The Story of Private Charles Whilden, The
Confederacy’s Most Unlikely Hero
For forty years, Charles Whilden (1824 – 1866) lived a life most noteworthy for a series of near misses. Repeatedly turned down for service in the Confederate Army, he did not enlist until the days when anyone capable of locomotion was brought to fill the ranks. He was then plunged into a regiment destined to see the worst of Grant’s brutal spring 1864 campaign. The aging, epileptic desk clerk from Charleston found himself plunged into some of the war’s most brutal killing fields at the Wilderness and Spotsylvania Court House. Chance placed him near a bend in the Confederate line – dubbed the Bloody Angle – that became the focal point of Grant’s massive offensive. There Charles Whilden performed an astounding feat of bravery foreign to anything he had accomplished in the past.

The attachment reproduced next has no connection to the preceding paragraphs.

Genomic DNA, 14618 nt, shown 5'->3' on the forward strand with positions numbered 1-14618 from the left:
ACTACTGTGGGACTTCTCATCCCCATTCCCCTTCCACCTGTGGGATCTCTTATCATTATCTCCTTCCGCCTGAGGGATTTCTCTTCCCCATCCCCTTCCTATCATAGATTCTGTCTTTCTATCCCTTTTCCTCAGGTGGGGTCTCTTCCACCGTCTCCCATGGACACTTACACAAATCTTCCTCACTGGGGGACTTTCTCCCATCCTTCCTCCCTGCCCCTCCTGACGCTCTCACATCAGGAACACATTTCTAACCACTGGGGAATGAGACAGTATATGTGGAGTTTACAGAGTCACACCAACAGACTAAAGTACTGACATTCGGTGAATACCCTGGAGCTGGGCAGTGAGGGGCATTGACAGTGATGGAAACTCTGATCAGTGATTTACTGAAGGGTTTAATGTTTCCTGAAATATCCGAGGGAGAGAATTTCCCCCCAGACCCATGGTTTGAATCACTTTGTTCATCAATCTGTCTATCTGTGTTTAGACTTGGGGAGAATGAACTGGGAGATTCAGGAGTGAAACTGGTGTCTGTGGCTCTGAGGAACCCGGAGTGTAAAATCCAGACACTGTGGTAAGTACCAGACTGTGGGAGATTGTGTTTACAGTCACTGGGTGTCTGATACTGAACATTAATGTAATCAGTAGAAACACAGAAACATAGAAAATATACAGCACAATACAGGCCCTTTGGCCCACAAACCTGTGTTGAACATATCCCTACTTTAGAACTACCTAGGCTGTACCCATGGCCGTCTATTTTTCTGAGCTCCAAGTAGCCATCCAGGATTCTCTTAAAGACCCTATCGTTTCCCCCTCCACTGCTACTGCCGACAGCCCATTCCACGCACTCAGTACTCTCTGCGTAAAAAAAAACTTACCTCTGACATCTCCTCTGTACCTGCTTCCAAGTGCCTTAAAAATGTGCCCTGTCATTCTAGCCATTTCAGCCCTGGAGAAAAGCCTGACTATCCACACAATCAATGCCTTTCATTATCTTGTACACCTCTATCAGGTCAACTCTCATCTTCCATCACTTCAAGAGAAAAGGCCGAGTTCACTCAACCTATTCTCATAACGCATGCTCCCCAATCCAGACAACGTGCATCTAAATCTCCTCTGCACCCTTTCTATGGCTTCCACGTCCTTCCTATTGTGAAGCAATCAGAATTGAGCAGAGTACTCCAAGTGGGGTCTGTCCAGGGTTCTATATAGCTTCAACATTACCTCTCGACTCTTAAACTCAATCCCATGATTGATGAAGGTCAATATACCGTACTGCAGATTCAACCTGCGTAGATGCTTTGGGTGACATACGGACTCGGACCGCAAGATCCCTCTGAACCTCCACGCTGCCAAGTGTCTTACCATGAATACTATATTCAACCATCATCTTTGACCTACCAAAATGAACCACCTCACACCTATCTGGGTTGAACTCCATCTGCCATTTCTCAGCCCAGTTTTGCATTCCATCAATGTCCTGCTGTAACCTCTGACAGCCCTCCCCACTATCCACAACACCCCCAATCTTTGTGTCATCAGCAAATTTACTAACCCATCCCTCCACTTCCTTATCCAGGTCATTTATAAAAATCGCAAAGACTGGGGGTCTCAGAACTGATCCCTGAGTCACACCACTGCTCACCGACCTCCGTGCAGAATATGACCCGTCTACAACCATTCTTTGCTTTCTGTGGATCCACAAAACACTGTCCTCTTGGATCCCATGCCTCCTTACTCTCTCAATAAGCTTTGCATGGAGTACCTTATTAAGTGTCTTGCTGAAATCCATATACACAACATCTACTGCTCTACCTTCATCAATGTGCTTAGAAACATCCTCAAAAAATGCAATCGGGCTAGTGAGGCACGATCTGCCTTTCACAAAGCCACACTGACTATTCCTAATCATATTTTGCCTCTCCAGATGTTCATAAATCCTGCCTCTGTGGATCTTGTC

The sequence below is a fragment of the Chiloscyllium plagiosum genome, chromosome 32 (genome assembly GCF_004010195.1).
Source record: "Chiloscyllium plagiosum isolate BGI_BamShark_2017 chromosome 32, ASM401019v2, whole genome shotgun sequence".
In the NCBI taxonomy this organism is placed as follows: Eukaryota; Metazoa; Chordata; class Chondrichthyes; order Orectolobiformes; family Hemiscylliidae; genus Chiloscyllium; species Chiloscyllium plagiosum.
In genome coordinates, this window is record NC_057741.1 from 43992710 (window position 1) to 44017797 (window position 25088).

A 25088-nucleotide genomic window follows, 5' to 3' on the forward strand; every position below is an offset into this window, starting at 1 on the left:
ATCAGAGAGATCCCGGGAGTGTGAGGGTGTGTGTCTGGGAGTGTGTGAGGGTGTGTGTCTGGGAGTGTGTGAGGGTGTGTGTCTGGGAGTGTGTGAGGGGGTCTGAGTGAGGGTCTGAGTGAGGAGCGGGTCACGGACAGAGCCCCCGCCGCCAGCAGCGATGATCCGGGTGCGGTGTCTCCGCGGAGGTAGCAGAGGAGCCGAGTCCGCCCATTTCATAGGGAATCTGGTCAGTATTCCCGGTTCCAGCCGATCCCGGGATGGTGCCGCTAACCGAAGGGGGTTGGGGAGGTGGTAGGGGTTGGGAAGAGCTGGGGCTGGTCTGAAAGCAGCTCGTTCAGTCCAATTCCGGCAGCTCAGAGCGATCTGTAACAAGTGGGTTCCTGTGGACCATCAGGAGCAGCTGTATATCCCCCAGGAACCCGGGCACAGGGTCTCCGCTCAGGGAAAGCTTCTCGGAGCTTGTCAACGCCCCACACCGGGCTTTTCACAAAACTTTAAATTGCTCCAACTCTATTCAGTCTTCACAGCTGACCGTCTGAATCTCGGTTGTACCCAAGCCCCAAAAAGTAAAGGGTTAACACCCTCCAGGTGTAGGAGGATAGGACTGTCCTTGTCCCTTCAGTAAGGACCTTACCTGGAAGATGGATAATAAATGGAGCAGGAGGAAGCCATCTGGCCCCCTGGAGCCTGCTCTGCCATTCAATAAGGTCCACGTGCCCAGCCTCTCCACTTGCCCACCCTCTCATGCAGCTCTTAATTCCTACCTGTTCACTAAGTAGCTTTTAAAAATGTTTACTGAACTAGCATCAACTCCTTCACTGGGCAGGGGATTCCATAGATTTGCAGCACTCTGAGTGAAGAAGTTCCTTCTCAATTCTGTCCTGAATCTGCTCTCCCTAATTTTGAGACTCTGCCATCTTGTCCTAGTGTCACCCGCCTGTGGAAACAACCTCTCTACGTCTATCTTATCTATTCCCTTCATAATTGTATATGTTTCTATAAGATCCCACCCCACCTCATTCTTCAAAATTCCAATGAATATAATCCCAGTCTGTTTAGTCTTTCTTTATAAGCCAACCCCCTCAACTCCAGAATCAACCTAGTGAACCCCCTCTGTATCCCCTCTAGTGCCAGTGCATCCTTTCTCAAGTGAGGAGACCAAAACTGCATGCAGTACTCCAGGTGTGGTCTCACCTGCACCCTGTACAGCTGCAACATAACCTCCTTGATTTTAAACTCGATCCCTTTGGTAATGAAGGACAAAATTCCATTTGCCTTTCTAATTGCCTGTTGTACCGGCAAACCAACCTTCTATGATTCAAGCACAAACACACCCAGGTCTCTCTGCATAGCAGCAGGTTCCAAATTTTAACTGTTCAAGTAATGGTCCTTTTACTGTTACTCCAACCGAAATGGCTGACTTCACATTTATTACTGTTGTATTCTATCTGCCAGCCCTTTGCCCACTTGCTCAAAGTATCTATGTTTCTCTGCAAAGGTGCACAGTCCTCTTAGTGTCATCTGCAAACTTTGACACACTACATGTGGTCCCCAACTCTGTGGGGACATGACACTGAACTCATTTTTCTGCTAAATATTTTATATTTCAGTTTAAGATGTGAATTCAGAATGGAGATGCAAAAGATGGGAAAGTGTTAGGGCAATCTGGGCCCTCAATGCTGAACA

Gordon C. Rhea has produced a fascinating true tale that is both informative and easily read.